THREE OTHER Soviets in Lebanon were being held prisoner even as the report came that a Soviet diplomat had been executed by an Islamic fundamentalist group fighting in Tripoli against Lebanese elements backed by Syria and, through Syria, the Soviet Union. Few people, we surmise, are going to be able to deplore the murder without wondering whether it may not be therapeutic for the Kremlin to get a taste of the medicine that it has long been prescribing -- by its various forms of encouragment for international terrorism -- for others. But this in itself is not an adequate, let alone attractive reaction.
It appears to be the first time that Soviet citizens have been taken hostage and harmed in the charnel house of Lebanon. As a result, there is a considerable curiosity about what the Kremlin may do. One theory has been that terrorists hesitated to hit Soviets because they feared an immediate and crushing response. Now we will see whether Moscow moves to protect, remove or avenge its people, and whether it slackens or keeps up or even increases its support for its Lebanese friends in the field. These are important questions bearing on the whole Soviet role in the Middle East.
It is painful but necessary to note that in somewhat analogous circumstances of threat to its Lebanese presence, the United States abandoned its role as a would-be patron of the country's integrity and unity. In a largely unnoted sequel, the Soviet Union then deliberately moved into some part of that same role -- principally by standing behind Syria, which regards itself as the single legitimate overseer of Lebanon.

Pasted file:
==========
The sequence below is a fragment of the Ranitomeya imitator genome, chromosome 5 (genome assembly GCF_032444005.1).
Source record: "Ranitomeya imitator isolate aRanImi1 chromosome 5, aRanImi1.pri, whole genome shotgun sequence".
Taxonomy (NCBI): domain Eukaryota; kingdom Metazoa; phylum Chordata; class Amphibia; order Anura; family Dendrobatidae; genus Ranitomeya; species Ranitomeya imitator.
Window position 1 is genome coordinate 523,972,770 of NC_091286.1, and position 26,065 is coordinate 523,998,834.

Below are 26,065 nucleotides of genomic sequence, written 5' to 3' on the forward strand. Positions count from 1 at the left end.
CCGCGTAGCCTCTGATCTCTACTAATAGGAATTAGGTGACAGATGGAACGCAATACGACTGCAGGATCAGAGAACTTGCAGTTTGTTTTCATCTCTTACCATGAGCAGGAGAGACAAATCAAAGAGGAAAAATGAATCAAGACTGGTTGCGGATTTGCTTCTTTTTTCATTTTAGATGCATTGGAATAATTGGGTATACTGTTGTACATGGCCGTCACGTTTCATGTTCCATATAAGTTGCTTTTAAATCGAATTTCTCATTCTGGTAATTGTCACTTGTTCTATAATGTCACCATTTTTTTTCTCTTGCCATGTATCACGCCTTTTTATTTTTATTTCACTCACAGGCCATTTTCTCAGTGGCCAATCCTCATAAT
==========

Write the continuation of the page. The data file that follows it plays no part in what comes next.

Syria has been conducting a hard policy of enforcing order -- of a kind -- in Tripoli and of otherwise trying to assert control in Lebanon. The United States is not pleased with the means, but in the absence of any other feasible way to stop the bloodletting and disintegration, Washington has quietly endorsed the Syrian policy. It has done so notwithstanding Syria's own readiness to sponsor and condone terrorism, including, it is believed, terrorism directed at Americans. In so doing, Washington has acquiesced in the Soviet supporting role.
This leaves the United States in a strange position with respect to the latest hostage-taking. Even as it takes a consistent position against terrorism, this country cannot fail to hope against hope that Moscow will review its cynical support of terrorism. At the same time, the United States finds itself forced to acknowledge the job that Moscow is performing in Lebanon -- one that Washington largely yielded.